The move, dubbed a "defensive referendum" clause, was passed by 108 votes to 82 on Thursday.
Rattling sabres across the Taiwan Strait on Wednesday, Beijing had said it would "make a strong response" if Taipei passes a referendum law without restrictions, although it stopped short of firing new threats, a week after a Chinese general spoke of possible war.
Despite the warnings from China, MPs went further, voting 114 to 96 to approve a controversial clause in the referendum bill proposed by the opposition Kuomintang and the People First Party which would allow the constitution to be changed.
More clauses to come
The parliament was still debating other controversial clauses in the bill which would allow referenda to be held on even more contentious issues such as changing the country's name and flag.
Although Taiwan functions as an independent country, most of the international community recognises the island as part of Chinese territory and Beijing repeatedly warns it will use force to prevent Taiwan's independence.
"If in two days Taiwan passes an unlimited law and creates a legal basis for Taiwan independence, there is no question that we will come up with a strong reaction," said Taiwan Affairs Office spokesman Zhang Mingqing.
The threat was rejected by Taiwan's ruling Democratic Progressive Party (DPP) and opposition parties, which called on Beijing to stop bullying the people of Taiwan.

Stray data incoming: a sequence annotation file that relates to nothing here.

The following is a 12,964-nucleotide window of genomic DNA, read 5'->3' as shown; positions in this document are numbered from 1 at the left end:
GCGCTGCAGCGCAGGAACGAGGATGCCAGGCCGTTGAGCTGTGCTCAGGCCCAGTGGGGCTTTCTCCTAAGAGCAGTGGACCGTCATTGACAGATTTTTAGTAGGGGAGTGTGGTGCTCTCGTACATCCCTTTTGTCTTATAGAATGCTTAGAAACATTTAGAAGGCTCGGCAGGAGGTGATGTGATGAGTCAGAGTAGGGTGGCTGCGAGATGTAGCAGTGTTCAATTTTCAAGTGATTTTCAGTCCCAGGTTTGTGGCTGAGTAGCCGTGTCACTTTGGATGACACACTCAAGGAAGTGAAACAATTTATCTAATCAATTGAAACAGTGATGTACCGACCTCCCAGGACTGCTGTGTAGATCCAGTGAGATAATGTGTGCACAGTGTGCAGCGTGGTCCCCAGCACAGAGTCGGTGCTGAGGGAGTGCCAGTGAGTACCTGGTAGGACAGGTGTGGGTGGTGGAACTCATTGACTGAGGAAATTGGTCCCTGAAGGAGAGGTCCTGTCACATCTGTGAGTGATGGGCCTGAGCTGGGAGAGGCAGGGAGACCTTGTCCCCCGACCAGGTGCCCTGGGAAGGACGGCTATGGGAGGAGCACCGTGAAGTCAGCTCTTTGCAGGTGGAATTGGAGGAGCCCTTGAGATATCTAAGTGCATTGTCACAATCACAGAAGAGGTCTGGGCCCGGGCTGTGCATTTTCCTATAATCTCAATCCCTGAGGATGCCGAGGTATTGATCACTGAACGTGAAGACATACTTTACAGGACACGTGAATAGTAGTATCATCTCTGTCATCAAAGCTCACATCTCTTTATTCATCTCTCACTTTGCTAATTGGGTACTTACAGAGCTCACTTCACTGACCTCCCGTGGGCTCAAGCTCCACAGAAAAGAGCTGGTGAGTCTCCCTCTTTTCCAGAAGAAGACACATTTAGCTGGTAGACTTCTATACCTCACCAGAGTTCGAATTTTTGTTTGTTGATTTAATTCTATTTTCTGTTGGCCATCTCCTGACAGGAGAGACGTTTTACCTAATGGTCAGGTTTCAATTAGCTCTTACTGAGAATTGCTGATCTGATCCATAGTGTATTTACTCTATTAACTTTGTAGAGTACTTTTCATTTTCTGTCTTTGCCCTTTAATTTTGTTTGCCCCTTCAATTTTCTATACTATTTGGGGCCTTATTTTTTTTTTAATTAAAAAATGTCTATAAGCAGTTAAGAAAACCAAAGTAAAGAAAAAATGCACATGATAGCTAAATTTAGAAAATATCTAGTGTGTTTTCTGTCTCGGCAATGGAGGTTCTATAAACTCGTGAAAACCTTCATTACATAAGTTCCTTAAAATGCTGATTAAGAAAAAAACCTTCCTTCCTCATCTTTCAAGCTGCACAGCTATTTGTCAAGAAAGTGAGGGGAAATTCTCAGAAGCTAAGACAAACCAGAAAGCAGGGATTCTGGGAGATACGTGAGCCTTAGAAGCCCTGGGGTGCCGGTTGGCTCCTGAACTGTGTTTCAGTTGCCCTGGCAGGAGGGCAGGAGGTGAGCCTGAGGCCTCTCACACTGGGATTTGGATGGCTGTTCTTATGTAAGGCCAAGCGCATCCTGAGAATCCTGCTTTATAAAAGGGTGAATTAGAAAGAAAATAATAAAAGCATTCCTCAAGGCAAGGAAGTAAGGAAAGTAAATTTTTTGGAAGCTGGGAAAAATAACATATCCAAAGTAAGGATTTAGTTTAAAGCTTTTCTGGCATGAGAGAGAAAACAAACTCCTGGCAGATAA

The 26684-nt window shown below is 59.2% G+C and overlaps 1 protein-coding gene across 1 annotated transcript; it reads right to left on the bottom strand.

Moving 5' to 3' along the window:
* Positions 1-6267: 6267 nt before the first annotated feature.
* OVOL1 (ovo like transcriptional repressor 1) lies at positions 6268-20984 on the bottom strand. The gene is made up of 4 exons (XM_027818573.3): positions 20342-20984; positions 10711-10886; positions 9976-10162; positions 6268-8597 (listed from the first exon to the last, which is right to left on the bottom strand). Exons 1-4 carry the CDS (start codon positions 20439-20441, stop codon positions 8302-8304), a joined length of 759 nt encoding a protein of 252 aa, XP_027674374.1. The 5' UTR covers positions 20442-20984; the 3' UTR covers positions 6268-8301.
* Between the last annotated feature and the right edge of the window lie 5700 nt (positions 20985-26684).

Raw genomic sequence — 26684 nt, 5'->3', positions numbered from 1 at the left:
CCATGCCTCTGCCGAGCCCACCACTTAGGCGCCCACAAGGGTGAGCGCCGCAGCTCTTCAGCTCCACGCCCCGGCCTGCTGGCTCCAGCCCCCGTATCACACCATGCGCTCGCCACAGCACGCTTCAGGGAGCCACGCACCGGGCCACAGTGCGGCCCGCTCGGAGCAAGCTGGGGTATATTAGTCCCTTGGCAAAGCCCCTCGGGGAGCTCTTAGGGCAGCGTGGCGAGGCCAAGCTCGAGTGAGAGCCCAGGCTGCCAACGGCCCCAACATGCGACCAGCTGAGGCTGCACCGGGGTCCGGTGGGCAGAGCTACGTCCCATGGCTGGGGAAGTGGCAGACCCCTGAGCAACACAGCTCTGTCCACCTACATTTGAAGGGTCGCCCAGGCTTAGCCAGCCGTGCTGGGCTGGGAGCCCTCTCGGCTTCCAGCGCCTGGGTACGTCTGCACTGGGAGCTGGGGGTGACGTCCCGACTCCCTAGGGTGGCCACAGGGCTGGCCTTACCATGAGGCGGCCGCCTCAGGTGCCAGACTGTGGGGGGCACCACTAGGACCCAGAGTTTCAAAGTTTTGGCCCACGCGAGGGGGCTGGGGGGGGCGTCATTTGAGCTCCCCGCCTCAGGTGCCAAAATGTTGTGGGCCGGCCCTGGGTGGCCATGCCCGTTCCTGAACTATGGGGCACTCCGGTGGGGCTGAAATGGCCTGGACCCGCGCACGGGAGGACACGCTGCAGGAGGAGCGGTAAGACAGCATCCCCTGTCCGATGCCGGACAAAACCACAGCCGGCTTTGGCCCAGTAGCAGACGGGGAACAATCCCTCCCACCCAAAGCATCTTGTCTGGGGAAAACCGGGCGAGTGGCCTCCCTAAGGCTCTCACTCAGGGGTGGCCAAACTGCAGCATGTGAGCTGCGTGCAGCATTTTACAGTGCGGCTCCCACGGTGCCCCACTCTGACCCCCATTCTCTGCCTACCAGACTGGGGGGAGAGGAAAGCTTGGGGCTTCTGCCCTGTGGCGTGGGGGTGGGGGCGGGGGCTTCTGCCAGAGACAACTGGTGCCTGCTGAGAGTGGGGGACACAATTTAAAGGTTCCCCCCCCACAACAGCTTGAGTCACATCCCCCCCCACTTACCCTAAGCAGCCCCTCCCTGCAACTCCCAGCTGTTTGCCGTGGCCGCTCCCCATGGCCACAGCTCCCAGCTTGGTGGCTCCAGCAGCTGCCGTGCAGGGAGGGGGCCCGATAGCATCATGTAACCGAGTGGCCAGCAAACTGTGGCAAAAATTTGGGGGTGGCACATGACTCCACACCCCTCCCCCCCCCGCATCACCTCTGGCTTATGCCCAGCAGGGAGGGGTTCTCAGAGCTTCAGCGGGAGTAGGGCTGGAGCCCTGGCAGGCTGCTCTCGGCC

The two major opposition parties in Taiwan, the Kuomintang (KMT) and People First Party (PFP), have promised to push through the bill on Thursday even if parliamentary debate stretches late into the night.
"If in two days Taiwan passes an unlimited law and creates a legal basis for Taiwan independence, there is no question that we will come up with a strong reaction"
Chinese Taiwan Affairs Office spokesman
The political uncertainty and rhetoric from Beijing spooked the markets on Thursday, with share prices falling over two percent.
Analysts say the referendum issue, long a taboo subject in Taiwan because of fears it would upset the delicate status quo, is being used by all the political parties to drum up support ahead of next year's presidential elections.
China's state media called Taiwan's President Chen Shui-bian a troublemaker on Thursday and said he was bringing disaster to the island.
"Chen, as a troublemaker in international society, damages the fundamental interests of Taiwan compatriots and brings disaster to Taiwan," the official Xinhua news agency quoted an article slated to run on Friday in a key Communist Party newspaper as saying.
The Guangming Daily article, written by a history scholar, pointed to various agreements at the end of World War II as proof of Beijing's assertion that Taiwan belongs to China, Xinhua said.